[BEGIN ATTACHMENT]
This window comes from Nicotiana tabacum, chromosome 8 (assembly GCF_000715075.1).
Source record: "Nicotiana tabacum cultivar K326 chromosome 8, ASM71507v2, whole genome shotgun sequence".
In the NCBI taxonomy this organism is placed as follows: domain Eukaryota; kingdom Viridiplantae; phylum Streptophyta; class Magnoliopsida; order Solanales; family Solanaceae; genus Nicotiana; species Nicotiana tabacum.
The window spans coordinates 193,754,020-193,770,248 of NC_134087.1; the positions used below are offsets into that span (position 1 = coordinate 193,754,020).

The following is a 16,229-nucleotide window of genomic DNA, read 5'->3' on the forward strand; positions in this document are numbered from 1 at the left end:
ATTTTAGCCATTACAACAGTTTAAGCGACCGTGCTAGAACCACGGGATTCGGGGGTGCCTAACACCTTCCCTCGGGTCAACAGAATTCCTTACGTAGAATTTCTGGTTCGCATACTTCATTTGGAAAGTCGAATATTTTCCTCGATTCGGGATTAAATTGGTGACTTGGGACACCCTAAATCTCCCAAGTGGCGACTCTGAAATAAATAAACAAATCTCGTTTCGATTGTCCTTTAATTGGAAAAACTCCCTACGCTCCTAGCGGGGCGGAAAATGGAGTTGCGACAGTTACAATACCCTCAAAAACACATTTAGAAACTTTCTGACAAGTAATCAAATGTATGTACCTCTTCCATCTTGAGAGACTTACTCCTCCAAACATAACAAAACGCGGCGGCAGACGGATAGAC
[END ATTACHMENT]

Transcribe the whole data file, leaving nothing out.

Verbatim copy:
This window comes from Nicotiana tabacum, chromosome 8 (assembly GCF_000715075.1).
Source record: "Nicotiana tabacum cultivar K326 chromosome 8, ASM71507v2, whole genome shotgun sequence".
In the NCBI taxonomy this organism is placed as follows: domain Eukaryota; kingdom Viridiplantae; phylum Streptophyta; class Magnoliopsida; order Solanales; family Solanaceae; genus Nicotiana; species Nicotiana tabacum.
The window spans coordinates 193,754,020-193,770,248 of NC_134087.1; the positions used below are offsets into that span (position 1 = coordinate 193,754,020).

The following is a 16,229-nucleotide window of genomic DNA, read 5'->3' on the forward strand; positions in this document are numbered from 1 at the left end:
ATTTTAGCCATTACAACAGTTTAAGCGACCGTGCTAGAACCACGGGATTCGGGGGTGCCTAACACCTTCCCTCGGGTCAACAGAATTCCTTACGTAGAATTTCTGGTTCGCATACTTCATTTGGAAAGTCGAATATTTTCCTCGATTCGGGATTAAATTGGTGACTTGGGACACCCTAAATCTCCCAAGTGGCGACTCTGAAATAAATAAACAAATCTCGTTTCGATTGTCCTTTAATTGGAAAAACTCCCTACGCTCCTAGCGGGGCGGAAAATGGAGTTGCGACAGTTACAATACCCTCAAAAACACATTTAGAAACTTTCTGACAAGTAATCAAATGTATGTACCTCTTCCATCTTGAGAGACTTACTCCTCCAAACATAACAAAACGCGGCGGCAGACGGATAGAC